More and more I love the work of writer/director Larry Cohen and I can only encourage people to check out his versatile imagination. "The Ambulance" is less ambitious, comical and outrageous than some of Cohen's more famous achievements (like "God Told me To", "It's Alive" or "Q the Winged Serpent") but it definitely is a well-elaborated and entertaining B-movie. Once again, Cohen succeeds in turning a familiar and every-day topic into an exciting and rather suspenseful thriller. Inconspicuously and well organized, a group of fake nurses and doctors drive around New York in an old-type of ambulance, picking up diabetics that suffer from a 'sudden attack'. After they're brought into the cool conveyance, they disappear and no one ever hears from them again. The womanizing comic-book artist Josh Baker coincidentally stumbles upon this suspicious organization when a broad he's been stalking for a long time is taken away in front of him. His search for the girl results in a tense and involving movie, filled with ingenious plot-twists and adorably eccentric New York-characters. The screenplay is very clever, the dialogues are well written and there isn't a dull moment in the entire movie. 'The Ambulance' isn't a horror film so the deaths aren't as sadistic as in other Cohen films and there's also the lack of pungent social criticism. Still, this is a truly cool movie that deserves a wider audience. Judging by his performance here, I'd say it's unjust that Eric Roberts' career went to waste so badly. He looks a little goofy but his lines are exhilarating and his bad-boy charisma definitely works for the character he plays. Even more amusing are the supporting roles like, for example, James Earl Jones as the weird and over-stressed copper and Red Buttons as the persistent journalist. Check it out!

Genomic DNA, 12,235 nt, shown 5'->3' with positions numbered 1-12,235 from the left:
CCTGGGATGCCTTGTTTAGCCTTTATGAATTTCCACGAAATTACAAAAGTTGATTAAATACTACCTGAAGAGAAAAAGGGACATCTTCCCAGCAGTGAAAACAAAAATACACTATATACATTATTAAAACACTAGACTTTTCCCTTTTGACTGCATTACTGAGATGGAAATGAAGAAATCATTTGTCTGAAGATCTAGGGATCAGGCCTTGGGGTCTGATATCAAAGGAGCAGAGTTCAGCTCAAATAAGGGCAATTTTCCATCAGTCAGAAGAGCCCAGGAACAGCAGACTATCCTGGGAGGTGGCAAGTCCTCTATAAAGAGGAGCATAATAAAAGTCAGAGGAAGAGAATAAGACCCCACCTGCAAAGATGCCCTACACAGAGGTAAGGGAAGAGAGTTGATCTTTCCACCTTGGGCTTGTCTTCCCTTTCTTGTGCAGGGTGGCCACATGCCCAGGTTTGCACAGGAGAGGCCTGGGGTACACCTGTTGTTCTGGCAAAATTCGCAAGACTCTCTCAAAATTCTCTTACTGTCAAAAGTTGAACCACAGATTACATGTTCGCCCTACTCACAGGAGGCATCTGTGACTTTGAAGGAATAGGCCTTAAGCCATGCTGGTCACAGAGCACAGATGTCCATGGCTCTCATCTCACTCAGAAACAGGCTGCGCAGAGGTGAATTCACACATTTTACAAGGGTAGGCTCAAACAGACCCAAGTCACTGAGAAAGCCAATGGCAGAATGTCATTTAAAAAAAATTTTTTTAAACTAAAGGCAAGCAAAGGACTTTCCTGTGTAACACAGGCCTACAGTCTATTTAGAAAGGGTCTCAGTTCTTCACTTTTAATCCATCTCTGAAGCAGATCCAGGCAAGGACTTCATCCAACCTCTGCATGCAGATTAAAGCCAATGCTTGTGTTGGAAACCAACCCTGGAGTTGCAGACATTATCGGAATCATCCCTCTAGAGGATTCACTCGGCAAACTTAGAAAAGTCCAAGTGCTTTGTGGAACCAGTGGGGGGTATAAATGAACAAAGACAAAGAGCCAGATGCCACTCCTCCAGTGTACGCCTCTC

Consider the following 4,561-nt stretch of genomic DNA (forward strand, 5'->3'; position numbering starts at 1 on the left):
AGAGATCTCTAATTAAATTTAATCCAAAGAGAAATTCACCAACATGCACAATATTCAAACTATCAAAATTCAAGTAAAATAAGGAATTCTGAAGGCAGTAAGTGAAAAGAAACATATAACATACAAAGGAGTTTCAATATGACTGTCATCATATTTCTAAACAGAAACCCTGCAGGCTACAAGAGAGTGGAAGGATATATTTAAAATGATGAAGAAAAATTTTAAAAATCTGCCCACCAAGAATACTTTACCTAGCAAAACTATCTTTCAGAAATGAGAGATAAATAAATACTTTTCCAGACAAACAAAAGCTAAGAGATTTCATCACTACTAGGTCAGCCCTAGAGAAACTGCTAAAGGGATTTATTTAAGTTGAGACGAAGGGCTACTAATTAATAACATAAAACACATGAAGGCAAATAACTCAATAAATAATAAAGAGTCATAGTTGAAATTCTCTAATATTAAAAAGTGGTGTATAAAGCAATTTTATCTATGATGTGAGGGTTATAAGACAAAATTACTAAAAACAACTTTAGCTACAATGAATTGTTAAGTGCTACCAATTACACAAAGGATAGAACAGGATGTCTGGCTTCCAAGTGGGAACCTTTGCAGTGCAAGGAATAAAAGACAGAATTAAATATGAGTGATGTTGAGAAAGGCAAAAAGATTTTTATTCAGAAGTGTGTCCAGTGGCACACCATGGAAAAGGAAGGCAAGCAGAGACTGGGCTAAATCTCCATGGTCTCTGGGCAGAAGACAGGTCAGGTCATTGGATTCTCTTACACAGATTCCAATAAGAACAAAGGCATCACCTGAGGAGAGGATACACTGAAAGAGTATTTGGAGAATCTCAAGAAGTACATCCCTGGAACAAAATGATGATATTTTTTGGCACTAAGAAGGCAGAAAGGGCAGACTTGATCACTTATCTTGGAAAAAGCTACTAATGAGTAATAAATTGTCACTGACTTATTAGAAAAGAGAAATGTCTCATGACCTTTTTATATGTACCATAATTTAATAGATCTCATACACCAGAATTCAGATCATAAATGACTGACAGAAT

*** This review may contain spoilers ***
You might think it absurd that I rated this unknown low-budget movie
with a 10/10, but it's a black comedy and it succeeds in being one of
the funniest things I've seen in a long time. Basically the plot
follows a comic book artist (who bears an uncanny resemblance to Cy
Curnin, the lead singer in The Fixx), as he tries to solve the mystery
of an ambulance that abducts New Yorkers off the streets to operate on
and use in place of animals by selling them to laboratories and
factories around the world. With the help of a senile but street-smart
news reporter and a powerful and smart female cop, the comic artist
fights for his own life while trying to prove to the police that the
ambulance is doing some dark things to people.
What can I say, I loved it! It's got some mild crude humor but most of the hilarious moments are unexpected and not at all in the dialogue, such as a sheriff dying but continuing to munch on his popcorn while he shoots at the freaky ambulance, and the reporter pulling the fire alarm and beating people up to rescue the artist. There are too many moments, even funnier, to list. Don't pass it by just because it looks like a basic medical thriller, because it's much more than that!
I was never really censored as a child. It was part of growing up as
the typical latch-key kid of the era, and part growing up with a father
that loved movies and took me just about everywhere he went.
So, when it comes to movies like "The Ambulance" it was a "you stay home, at 10, watch your little sister and I'll go rent a movie for us." Today leaving someone that age at home and in charge would be neglect, back then it was common...and of course dad came home with a B-Movie Gem.
Why not? He always treated my sister and I like little adults and not children and his taste in movies always came down to: "I haven't seen something like this before." It's an attitude that stuck with me over the years. If it's entertaining I like it, if it's original, I like it even more.
The Ambulance, especially if you are a 10 year-old in 1990 was awesome. I mean, it had Stan Lee in it and that was BEFORE he made cameos in all the Marvel movies. AND, it was a movie about a guy that made comic books. It was like crack for a 10 year-old, I couldn't get enough if it.
Plus, it's campy as all get-out. Everything is just a little too earnest, a little too over-done and it makes for just a fun movie to watch. Right down to Darth Vader chomping on his gum in every seen.
I know, I know, it's James Earl Jones, but when you are 10, it doesn't matter, he is still Darth Vader.
It should be a cult hit and I am sure it has a little following out there somewhere. It's far from a great film, but it's still unique and campy enough to have that cult love behind it.